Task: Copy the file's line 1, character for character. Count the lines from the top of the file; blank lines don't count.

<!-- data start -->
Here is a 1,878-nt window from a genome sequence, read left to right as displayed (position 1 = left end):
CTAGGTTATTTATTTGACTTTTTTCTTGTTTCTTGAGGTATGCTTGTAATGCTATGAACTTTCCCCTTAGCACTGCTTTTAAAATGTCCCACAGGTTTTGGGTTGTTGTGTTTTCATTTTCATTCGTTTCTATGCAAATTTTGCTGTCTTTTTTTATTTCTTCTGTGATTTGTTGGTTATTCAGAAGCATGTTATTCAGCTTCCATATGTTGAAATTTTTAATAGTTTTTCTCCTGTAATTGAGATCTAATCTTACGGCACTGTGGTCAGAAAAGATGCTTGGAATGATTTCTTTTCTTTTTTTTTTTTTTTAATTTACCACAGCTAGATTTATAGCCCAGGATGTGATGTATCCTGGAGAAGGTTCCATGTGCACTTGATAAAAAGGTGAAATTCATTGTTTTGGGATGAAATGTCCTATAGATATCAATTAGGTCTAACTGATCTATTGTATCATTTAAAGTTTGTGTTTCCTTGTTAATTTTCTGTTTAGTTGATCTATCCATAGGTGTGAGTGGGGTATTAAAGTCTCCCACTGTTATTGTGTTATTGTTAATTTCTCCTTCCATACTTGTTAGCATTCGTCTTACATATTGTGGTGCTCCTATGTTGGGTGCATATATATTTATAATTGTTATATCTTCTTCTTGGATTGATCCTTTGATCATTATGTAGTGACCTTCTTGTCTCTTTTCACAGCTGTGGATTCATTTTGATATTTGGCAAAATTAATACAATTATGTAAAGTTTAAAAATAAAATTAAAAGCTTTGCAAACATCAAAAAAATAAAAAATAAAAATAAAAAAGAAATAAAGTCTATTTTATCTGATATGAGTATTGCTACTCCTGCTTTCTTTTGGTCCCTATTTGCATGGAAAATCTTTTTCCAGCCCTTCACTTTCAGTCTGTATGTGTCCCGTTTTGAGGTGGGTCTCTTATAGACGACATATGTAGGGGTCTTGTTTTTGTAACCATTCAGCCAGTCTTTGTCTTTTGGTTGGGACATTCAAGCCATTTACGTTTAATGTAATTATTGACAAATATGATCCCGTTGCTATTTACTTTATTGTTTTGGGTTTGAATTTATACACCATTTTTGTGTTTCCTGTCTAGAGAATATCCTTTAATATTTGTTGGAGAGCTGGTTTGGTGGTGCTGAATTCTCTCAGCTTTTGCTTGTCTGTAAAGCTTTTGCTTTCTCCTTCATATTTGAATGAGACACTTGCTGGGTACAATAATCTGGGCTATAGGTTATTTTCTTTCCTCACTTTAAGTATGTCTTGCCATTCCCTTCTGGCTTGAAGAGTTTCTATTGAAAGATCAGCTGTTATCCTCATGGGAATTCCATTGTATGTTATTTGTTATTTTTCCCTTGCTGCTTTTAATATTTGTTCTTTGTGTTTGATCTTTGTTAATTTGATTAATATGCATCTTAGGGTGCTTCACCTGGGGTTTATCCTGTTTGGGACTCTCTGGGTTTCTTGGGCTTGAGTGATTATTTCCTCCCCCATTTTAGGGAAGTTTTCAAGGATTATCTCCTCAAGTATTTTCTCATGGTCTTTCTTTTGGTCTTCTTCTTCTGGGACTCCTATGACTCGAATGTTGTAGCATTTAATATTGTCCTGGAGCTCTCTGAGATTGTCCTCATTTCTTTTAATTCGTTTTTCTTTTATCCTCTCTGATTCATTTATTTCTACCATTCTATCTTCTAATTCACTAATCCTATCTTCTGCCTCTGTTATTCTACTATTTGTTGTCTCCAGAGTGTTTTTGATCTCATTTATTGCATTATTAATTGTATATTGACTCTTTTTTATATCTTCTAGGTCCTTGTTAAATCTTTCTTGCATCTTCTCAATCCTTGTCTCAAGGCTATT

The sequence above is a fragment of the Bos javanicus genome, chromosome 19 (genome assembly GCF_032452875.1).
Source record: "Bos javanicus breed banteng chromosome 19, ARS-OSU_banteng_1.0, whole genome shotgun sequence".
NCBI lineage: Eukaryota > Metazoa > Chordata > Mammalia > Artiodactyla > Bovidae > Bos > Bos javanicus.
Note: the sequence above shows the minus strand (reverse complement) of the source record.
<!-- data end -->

Here is a 1,878-nt window from a genome sequence, read left to right as displayed (position 1 = left end):